It is not clear whether the matter was resolved, for early in 1823 he was still grumbling about ‘the treasury’s persistence in neglect of my St. Mawes application and its own promises’.6 On a visit to the town in the summer of 1822 Buckingham, who was critical of the ‘folly’ of ministerial policy on the salt tax, found ‘great misery ... owing to the complete failure in the fisheries’, but ‘great loyalty ... and the warmest personal attachment ... to me’. At the end of 1824 he told Morland, who evidently thought he was being blamed for the situation, that

the distress in Cornwall is dreadful and I fear that your being the principal creditor, and having possessed yourself of all the assets, will raise a very mischievous clamour. Individually I lose nothing; but the ruin amongst the fishermen and lower orders is complete.7

The inhabitants petitioned the Commons for the abolition of slavery, 16 Mar. 1824.8 Buckingham had decided by this time to drop Phillimore, with whom his relations had turned sour, and to return at the next general election Sir Codrington Carrington of Chalfont St. Giles, a retired Indian judge, who might otherwise have embarrassed his interest in Buckinghamshire.9 The duke anticipated a challenge from the Buller family of Morval, and before the election in 1826 he had a number of his Buckinghamshire and Hampshire toadies enrolled as St. Mawes freemen. In the event Morland and Carrington were unopposed, ‘the intention of setting up an interest hostile to that of the duke ... not being sufficiently matured for immediate operations’, as a liberal newspaper put it. The same organ commented on the incongruity of Jago’s connivance in the return of men favourable to Catholic relief, as Buckingham required, while he was actively exciting a ‘No Popery’ cry in the county.10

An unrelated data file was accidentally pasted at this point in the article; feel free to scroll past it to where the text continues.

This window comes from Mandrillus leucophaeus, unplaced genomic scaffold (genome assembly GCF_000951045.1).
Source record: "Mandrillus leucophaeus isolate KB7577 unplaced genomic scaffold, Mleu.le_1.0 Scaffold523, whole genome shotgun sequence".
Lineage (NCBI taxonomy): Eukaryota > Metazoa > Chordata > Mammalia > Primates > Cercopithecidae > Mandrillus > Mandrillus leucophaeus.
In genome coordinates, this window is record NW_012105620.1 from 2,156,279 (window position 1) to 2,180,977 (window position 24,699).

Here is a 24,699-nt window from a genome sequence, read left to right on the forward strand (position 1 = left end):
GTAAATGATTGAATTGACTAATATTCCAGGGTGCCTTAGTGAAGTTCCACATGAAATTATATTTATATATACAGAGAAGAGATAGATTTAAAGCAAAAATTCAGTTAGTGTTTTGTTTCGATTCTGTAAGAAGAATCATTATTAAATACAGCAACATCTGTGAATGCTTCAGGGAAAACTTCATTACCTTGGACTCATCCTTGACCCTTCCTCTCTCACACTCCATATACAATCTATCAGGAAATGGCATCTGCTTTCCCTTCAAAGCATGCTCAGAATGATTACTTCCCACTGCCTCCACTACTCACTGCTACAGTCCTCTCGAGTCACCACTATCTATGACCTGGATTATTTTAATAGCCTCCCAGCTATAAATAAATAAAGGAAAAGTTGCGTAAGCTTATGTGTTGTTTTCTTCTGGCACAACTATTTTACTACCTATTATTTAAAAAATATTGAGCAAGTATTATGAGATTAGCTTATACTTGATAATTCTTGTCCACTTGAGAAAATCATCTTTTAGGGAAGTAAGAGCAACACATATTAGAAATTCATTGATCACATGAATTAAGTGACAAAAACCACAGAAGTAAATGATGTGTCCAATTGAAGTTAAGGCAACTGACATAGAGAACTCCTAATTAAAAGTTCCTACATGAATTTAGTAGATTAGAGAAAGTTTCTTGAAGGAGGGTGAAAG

The inhabitants petitioned the Commons against the proposed abolition of the export bounty on pilchards, 17 Feb. 1830.11 Following Morland’s death two months later Buckingham returned George Pigott, the son of a Buckinghamshire squire and family friend. Pigott was put forward with Carrington at the general election that summer when, in a local bid to challenge Buckingham’s control and widen the franchise, they were opposed in the names of the Whig philanthropist William Haldimand* and Richard Edgell of Milton Place, Egham, Surrey, a cavalry officer. Haldimand and Edgell’s backers, who included Laurence Boyne, a surgeon and long a thorn in Buckingham’s flesh, Richard Bellman, a carpenter and builder, and Spargo James, gentleman, tried to poll the votes of 28 ‘tenants from adjoining manors’. However, these were rejected by the portreeve, who would only accept the votes of 13 of Buckingham’s tenants and accordingly returned his nominees.12 Boyne, Bellman and James petitioned against the return, 3 Nov., claiming a majority of legal votes for the challengers. A second petition was received on 16 Nov. from James James, a ropemaker, and James Peters, a draper and grocer, but they failed to enter into recognizances. The Truro attorney William Paul had ‘no great opinion of the petitioners’ case’, but he was keen to gather information to show that the area immediately to the east of St. Mawes, known as ‘Bogellus and Boella’, which contained 112 houses, was ‘within the limits of the borough’. The election committee, appointed on 2 Dec., took submissions and heard evidence as to the right of election. According to Pigott, several of the petitioners’ ‘most material witnesses completely broke down under cross examination and ... established one or two points which they were called to disprove’. After lengthy deliberation the committee rejected the claim both of the petitioners, that the right of election was in the inhabitant householders, and of the defendants, that it was in the ‘portreeve and burgesses ... being resident freemen, sworn and admitted at the borough and manor court, or freeholders whose titles have been presented at the borough and manor court’. Instead, it was ruled to be in the ‘portreeve and burgesses, being inhabitant householders resiant within the borough paying scot and lot, and in the freeholders possessed of freeholds within the borough’. The boundary question was left unresolved. Carrington and Pigott were confirmed in their seats, 16 Dec. 1830.13